Wizards 95 (2OT)
April 14, 2015 – Bankers Fieldhouse, Indiana, IN
— Hoop District (@HoopDistrictDC) April 15, 2015
Game Leaders:[ezcol_1third]WIZARDS[/ezcol_1third][ezcol_1third][/ezcol_1third][ezcol_1third_end]PACERS[/ezcol_1third_end][ezcol_1third]Beal/Gortat (19)[/ezcol_1third][ezcol_1third]POINTS[/ezcol_1third][ezcol_1third_end]Miles (25)[/ezcol_1third_end][ezcol_1third]Wall (11)[/ezcol_1third][ezcol_1third]ASSISTS[/ezcol_1third][ezcol_1third_end]Hill (10)[/ezcol_1third_end][ezcol_1third]Gooden/Gortat (10)[/ezcol_1third][ezcol_1third]REBOUNDS[/ezcol_1third][ezcol_1third_end]Hibbert (12)[/ezcol_1third_end][ezcol_1third]Gooden/Humphries (1)[/ezcol_1third][ezcol_1third]BLOCKS[/ezcol_1third][ezcol_1third_end]Hibbert (3)[/ezcol_1third_end][ezcol_1third]Wall/Butler (2)[/ezcol_1third][ezcol_1third]STEALS[/ezcol_1third][ezcol_1third_end]4 Players (1)[/ezcol_1third_end]
So, my colleague/good friend Irfan K insisted that I use the above image of piling bricks as a point blank recap for last night’s 99-95 double overtime loss by the Wizards against a Pacers team desperately in pursuit of a playoff spot. His case for such irreverence is probably justified. After all, the two teams combined for more than 200 field goal attempts, but converted less than 80 of them. Neither team managed to eclipse the 100 point mark despite 10 minutes of extra playing time either.
The Wizards, lodged in and secured as the 5 seed in the Eastern Conference, naturally had not much to play for except perhaps a few pre-playoff national TV cameos on Turner Sports Network. Still, as the game slugged its way into two overtime periods, Randy Wittman ended up operating his primary lineup in the game for 40+ minutes each, a decision that both fairly and unfairly maligned him by fans and the media. According to Wittman, his players were locked in on playing the game out and the mission was none other than to gain vengeance for the Pacers eliminating them from the playoffs last season.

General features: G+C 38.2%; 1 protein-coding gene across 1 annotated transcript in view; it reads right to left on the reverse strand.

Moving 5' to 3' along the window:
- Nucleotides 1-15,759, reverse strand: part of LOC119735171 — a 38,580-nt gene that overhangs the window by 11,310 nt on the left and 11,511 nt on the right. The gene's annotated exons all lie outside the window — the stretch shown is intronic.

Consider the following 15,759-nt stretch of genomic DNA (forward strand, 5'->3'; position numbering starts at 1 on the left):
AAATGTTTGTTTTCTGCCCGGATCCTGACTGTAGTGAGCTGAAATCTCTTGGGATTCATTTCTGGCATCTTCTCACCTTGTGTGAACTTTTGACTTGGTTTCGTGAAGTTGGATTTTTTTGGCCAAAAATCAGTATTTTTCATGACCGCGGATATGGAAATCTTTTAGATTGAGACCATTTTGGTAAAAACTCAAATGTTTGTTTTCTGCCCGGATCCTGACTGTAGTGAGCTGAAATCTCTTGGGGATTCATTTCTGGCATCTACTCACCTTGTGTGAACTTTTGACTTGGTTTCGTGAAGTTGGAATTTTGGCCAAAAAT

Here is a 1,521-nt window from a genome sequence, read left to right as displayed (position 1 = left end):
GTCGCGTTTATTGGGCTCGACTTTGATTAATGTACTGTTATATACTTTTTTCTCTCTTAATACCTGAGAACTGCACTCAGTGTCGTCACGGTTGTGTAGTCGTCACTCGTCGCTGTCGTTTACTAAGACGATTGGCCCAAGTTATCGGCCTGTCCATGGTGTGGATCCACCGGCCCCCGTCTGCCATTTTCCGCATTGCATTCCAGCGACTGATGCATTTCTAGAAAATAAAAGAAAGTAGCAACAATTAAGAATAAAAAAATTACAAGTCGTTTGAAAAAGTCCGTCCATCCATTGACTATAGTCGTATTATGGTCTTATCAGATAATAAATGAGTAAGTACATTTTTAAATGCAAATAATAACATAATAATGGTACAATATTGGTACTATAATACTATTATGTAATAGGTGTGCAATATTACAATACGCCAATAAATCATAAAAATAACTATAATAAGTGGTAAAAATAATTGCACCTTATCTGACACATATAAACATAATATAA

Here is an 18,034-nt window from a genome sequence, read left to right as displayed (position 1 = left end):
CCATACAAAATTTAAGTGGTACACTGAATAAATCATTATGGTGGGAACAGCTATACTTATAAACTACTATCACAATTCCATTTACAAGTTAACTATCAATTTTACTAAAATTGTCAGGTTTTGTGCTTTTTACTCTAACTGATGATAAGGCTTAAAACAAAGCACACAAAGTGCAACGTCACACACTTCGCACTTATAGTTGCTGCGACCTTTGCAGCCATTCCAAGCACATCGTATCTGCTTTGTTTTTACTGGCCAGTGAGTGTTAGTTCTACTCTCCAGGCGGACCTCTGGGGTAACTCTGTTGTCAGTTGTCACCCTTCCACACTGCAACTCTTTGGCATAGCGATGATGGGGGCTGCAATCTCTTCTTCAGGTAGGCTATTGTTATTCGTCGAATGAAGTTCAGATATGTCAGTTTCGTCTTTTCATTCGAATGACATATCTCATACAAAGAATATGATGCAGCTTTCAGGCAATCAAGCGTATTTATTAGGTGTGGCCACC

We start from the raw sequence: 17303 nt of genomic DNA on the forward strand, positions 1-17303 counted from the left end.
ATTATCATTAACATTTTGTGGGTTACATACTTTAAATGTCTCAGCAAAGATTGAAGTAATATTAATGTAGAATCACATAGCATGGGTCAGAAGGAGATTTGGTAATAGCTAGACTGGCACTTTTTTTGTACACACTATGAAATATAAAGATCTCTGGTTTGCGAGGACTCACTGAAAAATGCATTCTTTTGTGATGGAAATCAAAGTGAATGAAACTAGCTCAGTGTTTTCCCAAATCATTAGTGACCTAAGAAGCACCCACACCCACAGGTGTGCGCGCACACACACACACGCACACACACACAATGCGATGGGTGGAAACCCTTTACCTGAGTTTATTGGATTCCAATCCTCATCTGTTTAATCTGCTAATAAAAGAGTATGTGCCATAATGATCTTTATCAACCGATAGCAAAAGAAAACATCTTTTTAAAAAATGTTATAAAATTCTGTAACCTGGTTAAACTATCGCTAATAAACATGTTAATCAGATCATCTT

— Kyle Weidie (@Truth_About_It) April 15, 2015
And so the players played, albeit to the grating tune of basketballs clanking off rims and a deafening tone of offensive confusion they still played. It took three minutes before a ball would actually fall through the hoop, and it was Bradley Beal’s 12-footer that broke ice. A random and spontaneous spurt of offense followed Beal’s shot as the Wizards opened up an 8-0 run before the Pacers finally scored at the 7:33 mark.
Here are six of those eight points in six Vine seconds:
Meanwhile, the Pacers were putting the finishing touches on the solar room of the fortress they were constructing thanks to all the bricks they had put up. I can’t really joke about it too much because despite Indiana missing 20 of 27 shots in the opening quarter, there was no way the Wizards were taking advantage. Not with their 35% field goal percentage. The Pacers algebraically canceled out that 8-0 start for the Wizards by going on a 9-0 run of their own and suddenly, the Wizards became subcontractors for the fortress construction.
Somehow, though, in between the lousiness there were some moving pixels of the positive variety. Seen here is John Wall using his personal Hodor in Marcin Gortat to screen off two defenders at.the.same.damn.time and help him get an easy bucket at the rim.